Spotlight: Adam Blumenthal Keeps Magic Alive at 91-Year-Old Tannen’s

Posted On Fri, May 27, 2016 By

Posted On Fri, May 27, 2016 By In Features, Interviews, Midtown, New Yorker Spotlight, People

At a time when the inner workings of so many things have been demystified, magic still has the ability to stump us. But for magicians to make tricks look seamless, a tremendous amount of time is invested in perfecting the craft and engaging with colleagues who can help them grow and develop their skills. And in New York, magic is cultivated on a daily basis above the hustle and bustle of 34th Street at Tannen’s Magic.

The business has been serving the magic community since Louis Tannen opened a street stand in 1925. He later took the business indoors, where it became a gathering place for magicians of all ages and skill levels to purchase and practice their tricks. The current keeper of Tannen’s tradition is Adam Blumenthal, who fell in love with magic at a young age, in part thanks to the store, and is now responsible for ensuring its legacy and introducing it to a new generation of magicians. 6sqft recently spoke with Adam to learn more about magic, Tannen’s, and New York’s magicians.

Tannen's Magic-1965
Lou Tannen at the counter in 1965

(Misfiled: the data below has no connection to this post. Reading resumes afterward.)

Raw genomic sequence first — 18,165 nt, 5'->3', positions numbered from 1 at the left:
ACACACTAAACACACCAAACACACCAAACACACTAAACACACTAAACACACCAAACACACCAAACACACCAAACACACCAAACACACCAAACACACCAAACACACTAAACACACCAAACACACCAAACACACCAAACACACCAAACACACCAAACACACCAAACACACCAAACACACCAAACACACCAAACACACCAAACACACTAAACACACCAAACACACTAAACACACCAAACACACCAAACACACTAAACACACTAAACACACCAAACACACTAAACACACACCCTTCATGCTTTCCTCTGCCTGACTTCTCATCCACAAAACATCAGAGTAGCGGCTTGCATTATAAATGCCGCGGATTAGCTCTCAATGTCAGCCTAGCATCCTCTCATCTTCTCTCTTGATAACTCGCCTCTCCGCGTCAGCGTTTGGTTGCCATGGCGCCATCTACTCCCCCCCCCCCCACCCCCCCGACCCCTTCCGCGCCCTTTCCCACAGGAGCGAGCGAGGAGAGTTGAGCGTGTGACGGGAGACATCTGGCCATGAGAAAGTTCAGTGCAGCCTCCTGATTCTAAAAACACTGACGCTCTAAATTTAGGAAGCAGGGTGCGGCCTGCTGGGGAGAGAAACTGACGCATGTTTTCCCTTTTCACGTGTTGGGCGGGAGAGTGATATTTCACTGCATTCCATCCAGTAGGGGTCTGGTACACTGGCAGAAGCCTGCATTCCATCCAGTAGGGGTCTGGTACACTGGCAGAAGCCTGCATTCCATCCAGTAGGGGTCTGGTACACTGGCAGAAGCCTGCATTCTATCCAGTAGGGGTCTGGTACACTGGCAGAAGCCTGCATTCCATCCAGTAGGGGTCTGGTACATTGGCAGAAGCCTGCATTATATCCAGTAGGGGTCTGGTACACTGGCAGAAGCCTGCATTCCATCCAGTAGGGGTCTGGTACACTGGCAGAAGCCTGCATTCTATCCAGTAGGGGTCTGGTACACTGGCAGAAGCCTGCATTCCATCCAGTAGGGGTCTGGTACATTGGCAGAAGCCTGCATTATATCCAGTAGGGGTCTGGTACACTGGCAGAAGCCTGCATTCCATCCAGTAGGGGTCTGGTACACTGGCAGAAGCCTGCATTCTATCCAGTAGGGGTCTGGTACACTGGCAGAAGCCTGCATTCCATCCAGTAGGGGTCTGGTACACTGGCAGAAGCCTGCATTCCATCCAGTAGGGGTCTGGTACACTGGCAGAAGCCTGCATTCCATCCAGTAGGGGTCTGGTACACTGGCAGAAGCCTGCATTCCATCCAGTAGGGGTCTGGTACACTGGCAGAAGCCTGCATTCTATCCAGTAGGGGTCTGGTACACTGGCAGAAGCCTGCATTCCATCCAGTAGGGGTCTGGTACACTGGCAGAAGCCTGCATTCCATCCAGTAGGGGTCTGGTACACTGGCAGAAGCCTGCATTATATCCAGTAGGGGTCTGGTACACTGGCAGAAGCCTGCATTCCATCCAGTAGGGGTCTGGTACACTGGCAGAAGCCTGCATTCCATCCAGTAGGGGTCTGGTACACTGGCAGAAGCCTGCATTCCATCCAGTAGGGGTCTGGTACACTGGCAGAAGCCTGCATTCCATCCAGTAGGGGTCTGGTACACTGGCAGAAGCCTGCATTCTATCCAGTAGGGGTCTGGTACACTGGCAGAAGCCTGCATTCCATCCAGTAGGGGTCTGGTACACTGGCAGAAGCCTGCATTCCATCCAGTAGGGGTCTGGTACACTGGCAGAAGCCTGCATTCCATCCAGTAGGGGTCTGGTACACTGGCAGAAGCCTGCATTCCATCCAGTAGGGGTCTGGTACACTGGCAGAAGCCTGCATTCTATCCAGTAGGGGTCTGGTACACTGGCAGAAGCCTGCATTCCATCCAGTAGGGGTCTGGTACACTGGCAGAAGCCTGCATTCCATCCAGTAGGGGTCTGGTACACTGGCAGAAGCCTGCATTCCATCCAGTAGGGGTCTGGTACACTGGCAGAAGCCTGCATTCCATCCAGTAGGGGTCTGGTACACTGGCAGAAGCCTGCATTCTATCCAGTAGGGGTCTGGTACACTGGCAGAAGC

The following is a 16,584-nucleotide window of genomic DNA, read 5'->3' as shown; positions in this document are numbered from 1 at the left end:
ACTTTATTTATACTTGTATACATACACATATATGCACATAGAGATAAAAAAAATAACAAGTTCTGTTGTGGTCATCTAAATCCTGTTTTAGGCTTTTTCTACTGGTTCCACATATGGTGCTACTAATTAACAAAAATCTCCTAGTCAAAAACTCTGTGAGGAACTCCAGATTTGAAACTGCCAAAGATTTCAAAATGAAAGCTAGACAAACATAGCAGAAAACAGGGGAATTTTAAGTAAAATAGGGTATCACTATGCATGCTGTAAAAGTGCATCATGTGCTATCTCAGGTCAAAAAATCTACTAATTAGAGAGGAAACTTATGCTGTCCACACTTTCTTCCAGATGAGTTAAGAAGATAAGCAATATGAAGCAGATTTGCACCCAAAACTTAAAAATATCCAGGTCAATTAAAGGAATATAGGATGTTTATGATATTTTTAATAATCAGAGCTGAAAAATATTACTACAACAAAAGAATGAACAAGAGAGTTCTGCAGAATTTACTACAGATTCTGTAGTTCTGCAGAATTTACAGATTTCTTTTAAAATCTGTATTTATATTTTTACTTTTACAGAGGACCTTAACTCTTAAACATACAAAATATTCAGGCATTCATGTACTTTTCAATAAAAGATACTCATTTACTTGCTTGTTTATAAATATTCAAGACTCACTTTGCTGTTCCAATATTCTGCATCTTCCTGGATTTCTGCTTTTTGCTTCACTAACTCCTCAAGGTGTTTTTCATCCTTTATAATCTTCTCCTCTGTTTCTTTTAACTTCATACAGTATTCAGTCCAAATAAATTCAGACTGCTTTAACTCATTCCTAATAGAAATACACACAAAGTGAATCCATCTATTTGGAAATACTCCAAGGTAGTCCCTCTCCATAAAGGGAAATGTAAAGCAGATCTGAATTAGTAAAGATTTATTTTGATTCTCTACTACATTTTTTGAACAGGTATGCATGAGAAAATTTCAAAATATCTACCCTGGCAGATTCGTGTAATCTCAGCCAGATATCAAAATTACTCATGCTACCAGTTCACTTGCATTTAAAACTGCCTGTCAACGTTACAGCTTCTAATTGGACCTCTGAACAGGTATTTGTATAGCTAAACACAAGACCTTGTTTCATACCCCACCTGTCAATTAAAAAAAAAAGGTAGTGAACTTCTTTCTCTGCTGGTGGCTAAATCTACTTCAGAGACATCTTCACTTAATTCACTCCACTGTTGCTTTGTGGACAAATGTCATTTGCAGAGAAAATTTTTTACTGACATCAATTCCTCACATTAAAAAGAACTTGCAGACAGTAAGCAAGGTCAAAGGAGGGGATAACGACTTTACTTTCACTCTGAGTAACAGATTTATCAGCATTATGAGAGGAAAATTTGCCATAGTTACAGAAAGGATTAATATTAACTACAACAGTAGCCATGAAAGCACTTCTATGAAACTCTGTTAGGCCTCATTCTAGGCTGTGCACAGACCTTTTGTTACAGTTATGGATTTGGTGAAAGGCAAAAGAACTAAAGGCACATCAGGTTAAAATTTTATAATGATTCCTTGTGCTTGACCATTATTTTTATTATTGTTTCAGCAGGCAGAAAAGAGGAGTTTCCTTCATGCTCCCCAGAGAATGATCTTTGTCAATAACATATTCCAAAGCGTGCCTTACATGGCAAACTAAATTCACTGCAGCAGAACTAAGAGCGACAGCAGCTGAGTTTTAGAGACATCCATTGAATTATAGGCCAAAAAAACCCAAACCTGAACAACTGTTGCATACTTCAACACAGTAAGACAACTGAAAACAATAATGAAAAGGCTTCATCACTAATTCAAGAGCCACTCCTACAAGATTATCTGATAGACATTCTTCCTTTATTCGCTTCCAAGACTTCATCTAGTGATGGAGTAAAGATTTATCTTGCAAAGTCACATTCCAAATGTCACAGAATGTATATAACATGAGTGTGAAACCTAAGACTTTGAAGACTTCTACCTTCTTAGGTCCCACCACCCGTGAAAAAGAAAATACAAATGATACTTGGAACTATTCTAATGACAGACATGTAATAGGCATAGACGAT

Tannen’s has a long, rich history and is the oldest magic store in New York. Can you fill us in on this?

Tannen’s was started by Louis Tannen in 1925, originally as kind of a stand on the street to sell magic. Very quickly, within five or six years, he decided that wasn’t an easy or enjoyable way to sell magic. Magic was obviously very popular at the time, and so he moved the store into an office building off the street, and since the 1930s, Tannen’s has never been street level.

When did you become interested in magic?

My great aunt got me into magic. She somehow knew about Tannen’s and was purchasing things there for me. And then in the first grade we had to write a little research paper on anything we wanted, and I chose magic. Our school actually took us on field research trips, and so [I went] to Tannen’s. It made a major impression on me obviously, as a really overwhelming and wonderfully magical place. My research paper was the first time I performed a show as opposed to just studying and learning magic.

Tannen's Magic-1971
Lou Tannen entertaining a crowd at Tannen’s Magic Shop in 1971; Photo via Life Magazine

How did you take this interest and develop it into a career?